In the 1860s, San Francisco’s most popular tourist attraction was not a place but a person: Joshua Norton, an eccentric resident who had declared himself emperor of the United States. Rather than shun him, the city took him to its heart, affectionately indulging his foibles for 21 years. In this week’s episode of the Futility Closet podcast we’ll consider the reign of Norton I and the meaning of madness.
We’ll also keep time with the Romans and puzzle over some rising temperatures.
Amazon customers have been reviewing a gallon of milk since 2005.
G.W. Blake patented a flyswatter pistol in 1919.
Sources for our feature on Joshua Norton:
William Drury, Norton I: Emperor of the United States, 1986.
William M. Kramer, Emperor Norton of San Francisco, 1974.
Catherine Caufield, The Emperor of the United States of America and Other Magnificent British Eccentrics, 1981.
Benjamin E. Lloyd, Lights and Shades in San Francisco, 1876.
Fred Dickey, “Norton I: Ruler of All He Imagined,” American History 41:4 (October 2006), 65-66,68,70,6.
Robert Ernest Cowan, “Norton I: Emperor of the United States and Protector of Mexico (Joshua A. Norton, 1819-1880),” California Historical Society Quarterly 2:3 (October 1923), 237-245.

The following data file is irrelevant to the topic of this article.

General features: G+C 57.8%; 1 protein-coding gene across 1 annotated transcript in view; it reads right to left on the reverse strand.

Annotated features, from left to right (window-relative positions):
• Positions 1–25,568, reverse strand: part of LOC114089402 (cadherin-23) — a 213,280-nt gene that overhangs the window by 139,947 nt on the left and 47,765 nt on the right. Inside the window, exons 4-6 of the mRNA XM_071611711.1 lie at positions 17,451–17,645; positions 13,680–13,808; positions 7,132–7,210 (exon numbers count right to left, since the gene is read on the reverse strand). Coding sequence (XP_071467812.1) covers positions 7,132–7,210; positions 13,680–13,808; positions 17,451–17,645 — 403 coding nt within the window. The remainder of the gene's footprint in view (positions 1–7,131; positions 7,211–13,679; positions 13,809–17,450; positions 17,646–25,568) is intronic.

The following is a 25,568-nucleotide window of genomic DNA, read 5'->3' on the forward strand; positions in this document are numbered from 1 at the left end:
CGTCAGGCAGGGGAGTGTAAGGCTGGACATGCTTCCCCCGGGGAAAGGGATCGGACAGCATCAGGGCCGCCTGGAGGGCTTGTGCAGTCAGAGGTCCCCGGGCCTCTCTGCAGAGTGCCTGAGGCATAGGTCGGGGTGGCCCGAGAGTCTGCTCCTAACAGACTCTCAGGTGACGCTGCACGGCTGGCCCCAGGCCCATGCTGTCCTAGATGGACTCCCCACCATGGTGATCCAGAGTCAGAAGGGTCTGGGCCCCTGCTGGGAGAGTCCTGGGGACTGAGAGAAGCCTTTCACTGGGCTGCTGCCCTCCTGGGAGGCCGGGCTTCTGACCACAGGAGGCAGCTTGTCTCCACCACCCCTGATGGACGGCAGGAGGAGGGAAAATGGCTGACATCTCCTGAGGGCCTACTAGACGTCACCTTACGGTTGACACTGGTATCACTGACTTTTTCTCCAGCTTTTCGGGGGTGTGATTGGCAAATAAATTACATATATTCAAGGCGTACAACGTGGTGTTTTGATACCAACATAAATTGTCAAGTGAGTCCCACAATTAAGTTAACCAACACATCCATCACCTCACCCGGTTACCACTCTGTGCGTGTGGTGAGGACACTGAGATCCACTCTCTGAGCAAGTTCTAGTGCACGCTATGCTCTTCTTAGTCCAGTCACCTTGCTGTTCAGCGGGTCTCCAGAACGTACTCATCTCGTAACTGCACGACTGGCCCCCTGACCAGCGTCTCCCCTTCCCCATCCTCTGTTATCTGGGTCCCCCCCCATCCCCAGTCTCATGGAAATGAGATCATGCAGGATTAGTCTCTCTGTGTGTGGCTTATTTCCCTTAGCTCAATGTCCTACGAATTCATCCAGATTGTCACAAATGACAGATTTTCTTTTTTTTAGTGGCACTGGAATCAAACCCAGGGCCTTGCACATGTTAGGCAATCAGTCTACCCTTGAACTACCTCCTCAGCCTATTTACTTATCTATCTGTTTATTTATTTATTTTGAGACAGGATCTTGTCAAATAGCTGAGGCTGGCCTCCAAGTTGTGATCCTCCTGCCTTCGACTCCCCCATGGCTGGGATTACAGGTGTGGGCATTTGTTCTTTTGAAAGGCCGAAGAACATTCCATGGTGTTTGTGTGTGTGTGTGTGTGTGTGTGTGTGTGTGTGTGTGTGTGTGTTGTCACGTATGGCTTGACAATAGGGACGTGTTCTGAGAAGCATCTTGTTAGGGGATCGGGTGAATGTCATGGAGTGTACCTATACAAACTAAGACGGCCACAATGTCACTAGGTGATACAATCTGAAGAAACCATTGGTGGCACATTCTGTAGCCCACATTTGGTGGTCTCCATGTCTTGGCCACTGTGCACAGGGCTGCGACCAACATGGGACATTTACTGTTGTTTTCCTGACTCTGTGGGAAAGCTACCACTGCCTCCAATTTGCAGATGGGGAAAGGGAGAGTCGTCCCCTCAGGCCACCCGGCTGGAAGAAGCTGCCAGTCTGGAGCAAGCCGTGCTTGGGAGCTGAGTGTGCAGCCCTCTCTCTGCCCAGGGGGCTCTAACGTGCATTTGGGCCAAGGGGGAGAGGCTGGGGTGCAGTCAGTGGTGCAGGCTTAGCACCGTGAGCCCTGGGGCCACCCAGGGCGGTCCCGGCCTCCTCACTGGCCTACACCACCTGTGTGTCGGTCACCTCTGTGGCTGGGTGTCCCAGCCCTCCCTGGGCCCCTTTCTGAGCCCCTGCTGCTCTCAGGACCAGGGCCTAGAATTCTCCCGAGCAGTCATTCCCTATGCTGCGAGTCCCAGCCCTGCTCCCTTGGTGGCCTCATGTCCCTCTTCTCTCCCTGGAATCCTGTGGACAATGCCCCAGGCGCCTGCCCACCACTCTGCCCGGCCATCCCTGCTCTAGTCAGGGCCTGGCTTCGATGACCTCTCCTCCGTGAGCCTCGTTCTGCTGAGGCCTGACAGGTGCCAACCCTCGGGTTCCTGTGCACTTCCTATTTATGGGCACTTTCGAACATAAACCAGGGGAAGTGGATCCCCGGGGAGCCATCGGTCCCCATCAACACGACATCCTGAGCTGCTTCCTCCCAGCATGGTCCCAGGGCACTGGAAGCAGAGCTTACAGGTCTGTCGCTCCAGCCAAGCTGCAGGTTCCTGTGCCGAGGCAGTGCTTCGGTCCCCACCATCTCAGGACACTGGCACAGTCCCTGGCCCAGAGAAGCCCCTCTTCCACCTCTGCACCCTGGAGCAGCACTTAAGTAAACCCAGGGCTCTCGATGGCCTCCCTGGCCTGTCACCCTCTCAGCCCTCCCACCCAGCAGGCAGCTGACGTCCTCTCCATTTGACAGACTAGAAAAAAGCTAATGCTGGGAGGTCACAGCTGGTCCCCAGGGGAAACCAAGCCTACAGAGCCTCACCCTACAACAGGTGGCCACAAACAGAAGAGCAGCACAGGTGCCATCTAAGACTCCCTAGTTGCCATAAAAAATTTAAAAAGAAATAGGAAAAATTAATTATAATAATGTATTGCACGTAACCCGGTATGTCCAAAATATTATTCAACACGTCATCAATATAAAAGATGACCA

Eric Lis, “His Majesty’s Psychosis: The Case of Emperor Joshua Norton,” Academic Psychiatry 39:2 (April 2015), 181–185.
Gary Kamiya, “How Emperor Norton Rose to Power,” San Francisco Chronicle, April 1, 2017.
“Street Characters of San Francisco,” Overland Monthly 19:113 (May 1892), 449-459.
“Death of an American Emperor,” Frank Leslie’s Illustrated Newspaper 49:1271 (Feb. 7, 1880), 428-429.
“Emperor Norton,” Sacramento Daily Record-Union, Jan. 26, 1880, 1.
“Collections: The Emperor’s Cane,” California History 82:2 (2004), 3, 59.
Alejandro Lazo and Daniel Huang, “Who Is Emperor Norton? Fans in San Francisco Want to Remember,” Wall Street Journal, Aug. 13, 2015.
David Warren Ryder, “The Strange Story of Emperor Norton,” Saturday Evening Post 218:6 (Aug. 11, 1945), 35-41.
Julian Dana, “San Francisco’s Fabulous Fools,” Prairie Schooner 27:1 (Spring 1953), 45-49.
Jed Stevenson, “Notes Issued by the Self-Crowned Emperor of the United States Have Become Collector’s Items,” New York Times, Dec. 9, 1990, 84.
“Death of an Eccentric Californian,” New York Times, Jan. 10, 1880, 5.
Leonhard Schmitz, “Hora,” in William Smith, A Dictionary of Greek and Roman Antiquities, 1875.
Wikipedia, “Roman Timekeeping” (accessed Sept. 23, 2017).
“A Brief Guide to Roman Timekeeping and the Calendar,” World History (accessed Sept. 23, 2017).
Wikipedia, “Finger-Counting” (accessed Sept. 23, 2017).
Aditya Singhal, “Math Teachers Should Encourage Their Students to Count Using Fingers,” Math Blog, July 20, 2016.
Nancy Szokan, “Think Counting on Your Fingers Is Dumb? Think Again,” Washington Post, July 30, 2016.
This week’s lateral thinking puzzle was contributed by listener Sofia Hauck de Oliveira, who sent this corroborating link (warning — this spoils the puzzle).
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Many thanks to Doug Ross for the music in this episode.
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